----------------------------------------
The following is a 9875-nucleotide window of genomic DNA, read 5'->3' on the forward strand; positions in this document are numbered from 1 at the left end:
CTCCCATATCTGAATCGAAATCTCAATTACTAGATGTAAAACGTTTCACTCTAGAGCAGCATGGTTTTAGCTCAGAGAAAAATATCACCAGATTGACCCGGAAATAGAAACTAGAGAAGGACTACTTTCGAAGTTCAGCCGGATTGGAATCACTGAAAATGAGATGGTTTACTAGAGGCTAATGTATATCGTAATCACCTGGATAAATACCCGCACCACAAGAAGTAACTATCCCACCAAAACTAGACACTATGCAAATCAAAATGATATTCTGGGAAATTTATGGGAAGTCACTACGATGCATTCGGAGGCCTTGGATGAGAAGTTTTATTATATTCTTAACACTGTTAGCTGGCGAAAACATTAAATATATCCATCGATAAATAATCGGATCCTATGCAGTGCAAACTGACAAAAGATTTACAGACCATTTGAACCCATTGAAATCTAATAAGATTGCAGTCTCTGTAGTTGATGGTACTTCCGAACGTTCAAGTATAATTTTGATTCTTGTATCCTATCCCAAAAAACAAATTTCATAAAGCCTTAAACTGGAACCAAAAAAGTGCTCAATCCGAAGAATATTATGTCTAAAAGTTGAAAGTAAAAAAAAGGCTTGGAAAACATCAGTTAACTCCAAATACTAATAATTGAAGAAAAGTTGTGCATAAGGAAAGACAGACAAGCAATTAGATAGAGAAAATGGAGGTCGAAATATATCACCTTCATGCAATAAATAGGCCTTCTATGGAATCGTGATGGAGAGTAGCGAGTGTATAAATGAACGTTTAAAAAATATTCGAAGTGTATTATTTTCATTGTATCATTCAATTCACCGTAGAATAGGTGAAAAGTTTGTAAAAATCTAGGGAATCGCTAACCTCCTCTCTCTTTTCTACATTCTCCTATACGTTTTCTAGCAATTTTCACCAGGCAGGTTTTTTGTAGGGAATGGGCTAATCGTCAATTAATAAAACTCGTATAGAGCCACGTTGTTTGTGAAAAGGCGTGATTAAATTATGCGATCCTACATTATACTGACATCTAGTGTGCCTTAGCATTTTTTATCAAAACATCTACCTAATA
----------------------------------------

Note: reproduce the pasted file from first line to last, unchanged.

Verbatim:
The following is a 9875-nucleotide window of genomic DNA, read 5'->3' on the forward strand; positions in this document are numbered from 1 at the left end:
CTCCCATATCTGAATCGAAATCTCAATTACTAGATGTAAAACGTTTCACTCTAGAGCAGCATGGTTTTAGCTCAGAGAAAAATATCACCAGATTGACCCGGAAATAGAAACTAGAGAAGGACTACTTTCGAAGTTCAGCCGGATTGGAATCACTGAAAATGAGATGGTTTACTAGAGGCTAATGTATATCGTAATCACCTGGATAAATACCCGCACCACAAGAAGTAACTATCCCACCAAAACTAGACACTATGCAAATCAAAATGATATTCTGGGAAATTTATGGGAAGTCACTACGATGCATTCGGAGGCCTTGGATGAGAAGTTTTATTATATTCTTAACACTGTTAGCTGGCGAAAACATTAAATATATCCATCGATAAATAATCGGATCCTATGCAGTGCAAACTGACAAAAGATTTACAGACCATTTGAACCCATTGAAATCTAATAAGATTGCAGTCTCTGTAGTTGATGGTACTTCCGAACGTTCAAGTATAATTTTGATTCTTGTATCCTATCCCAAAAAACAAATTTCATAAAGCCTTAAACTGGAACCAAAAAAGTGCTCAATCCGAAGAATATTATGTCTAAAAGTTGAAAGTAAAAAAAAGGCTTGGAAAACATCAGTTAACTCCAAATACTAATAATTGAAGAAAAGTTGTGCATAAGGAAAGACAGACAAGCAATTAGATAGAGAAAATGGAGGTCGAAATATATCACCTTCATGCAATAAATAGGCCTTCTATGGAATCGTGATGGAGAGTAGCGAGTGTATAAATGAACGTTTAAAAAATATTCGAAGTGTATTATTTTCATTGTATCATTCAATTCACCGTAGAATAGGTGAAAAGTTTGTAAAAATCTAGGGAATCGCTAACCTCCTCTCTCTTTTCTACATTCTCCTATACGTTTTCTAGCAATTTTCACCAGGCAGGTTTTTTGTAGGGAATGGGCTAATCGTCAATTAATAAAACTCGTATAGAGCCACGTTGTTTGTGAAAAGGCGTGATTAAATTATGCGATCCTACATTATACTGACATCTAGTGTGCCTTAGCATTTTTTATCAAAACATCTACCTAATA